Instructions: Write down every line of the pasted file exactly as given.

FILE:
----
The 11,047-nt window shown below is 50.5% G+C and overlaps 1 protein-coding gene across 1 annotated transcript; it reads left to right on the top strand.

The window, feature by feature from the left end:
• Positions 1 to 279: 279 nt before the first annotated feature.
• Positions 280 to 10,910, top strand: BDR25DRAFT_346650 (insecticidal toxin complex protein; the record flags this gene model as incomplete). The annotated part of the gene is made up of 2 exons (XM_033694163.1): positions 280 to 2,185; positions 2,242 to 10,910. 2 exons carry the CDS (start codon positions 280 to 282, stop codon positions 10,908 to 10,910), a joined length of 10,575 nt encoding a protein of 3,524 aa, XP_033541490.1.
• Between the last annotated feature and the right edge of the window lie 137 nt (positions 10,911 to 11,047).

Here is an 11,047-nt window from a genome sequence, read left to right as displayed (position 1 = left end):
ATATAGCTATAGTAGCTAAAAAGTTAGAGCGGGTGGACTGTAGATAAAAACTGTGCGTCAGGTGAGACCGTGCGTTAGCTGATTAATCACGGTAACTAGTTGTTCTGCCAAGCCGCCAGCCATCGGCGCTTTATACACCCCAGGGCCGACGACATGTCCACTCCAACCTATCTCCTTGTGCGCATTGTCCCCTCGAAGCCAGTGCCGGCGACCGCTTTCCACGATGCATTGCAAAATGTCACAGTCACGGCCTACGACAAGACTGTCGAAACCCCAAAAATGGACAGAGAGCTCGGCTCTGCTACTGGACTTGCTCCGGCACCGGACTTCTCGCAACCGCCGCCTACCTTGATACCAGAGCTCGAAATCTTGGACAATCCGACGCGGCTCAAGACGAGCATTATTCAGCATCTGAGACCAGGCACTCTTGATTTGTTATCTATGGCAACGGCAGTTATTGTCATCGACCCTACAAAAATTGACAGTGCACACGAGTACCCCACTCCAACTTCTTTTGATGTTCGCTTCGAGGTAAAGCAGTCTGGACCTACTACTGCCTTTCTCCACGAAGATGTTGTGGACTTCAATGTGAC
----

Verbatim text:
The 11,047-nt window shown below is 50.5% G+C and overlaps 1 protein-coding gene across 1 annotated transcript; it reads left to right on the top strand.

The window, feature by feature from the left end:
• Positions 1 to 279: 279 nt before the first annotated feature.
• Positions 280 to 10,910, top strand: BDR25DRAFT_346650 (insecticidal toxin complex protein; the record flags this gene model as incomplete). The annotated part of the gene is made up of 2 exons (XM_033694163.1): positions 280 to 2,185; positions 2,242 to 10,910. 2 exons carry the CDS (start codon positions 280 to 282, stop codon positions 10,908 to 10,910), a joined length of 10,575 nt encoding a protein of 3,524 aa, XP_033541490.1.
• Between the last annotated feature and the right edge of the window lie 137 nt (positions 10,911 to 11,047).

Here is an 11,047-nt window from a genome sequence, read left to right as displayed (position 1 = left end):
ATATAGCTATAGTAGCTAAAAAGTTAGAGCGGGTGGACTGTAGATAAAAACTGTGCGTCAGGTGAGACCGTGCGTTAGCTGATTAATCACGGTAACTAGTTGTTCTGCCAAGCCGCCAGCCATCGGCGCTTTATACACCCCAGGGCCGACGACATGTCCACTCCAACCTATCTCCTTGTGCGCATTGTCCCCTCGAAGCCAGTGCCGGCGACCGCTTTCCACGATGCATTGCAAAATGTCACAGTCACGGCCTACGACAAGACTGTCGAAACCCCAAAAATGGACAGAGAGCTCGGCTCTGCTACTGGACTTGCTCCGGCACCGGACTTCTCGCAACCGCCGCCTACCTTGATACCAGAGCTCGAAATCTTGGACAATCCGACGCGGCTCAAGACGAGCATTATTCAGCATCTGAGACCAGGCACTCTTGATTTGTTATCTATGGCAACGGCAGTTATTGTCATCGACCCTACAAAAATTGACAGTGCACACGAGTACCCCACTCCAACTTCTTTTGATGTTCGCTTCGAGGTAAAGCAGTCTGGACCTACTACTGCCTTTCTCCACGAAGATGTTGTGGACTTCAATGTGAC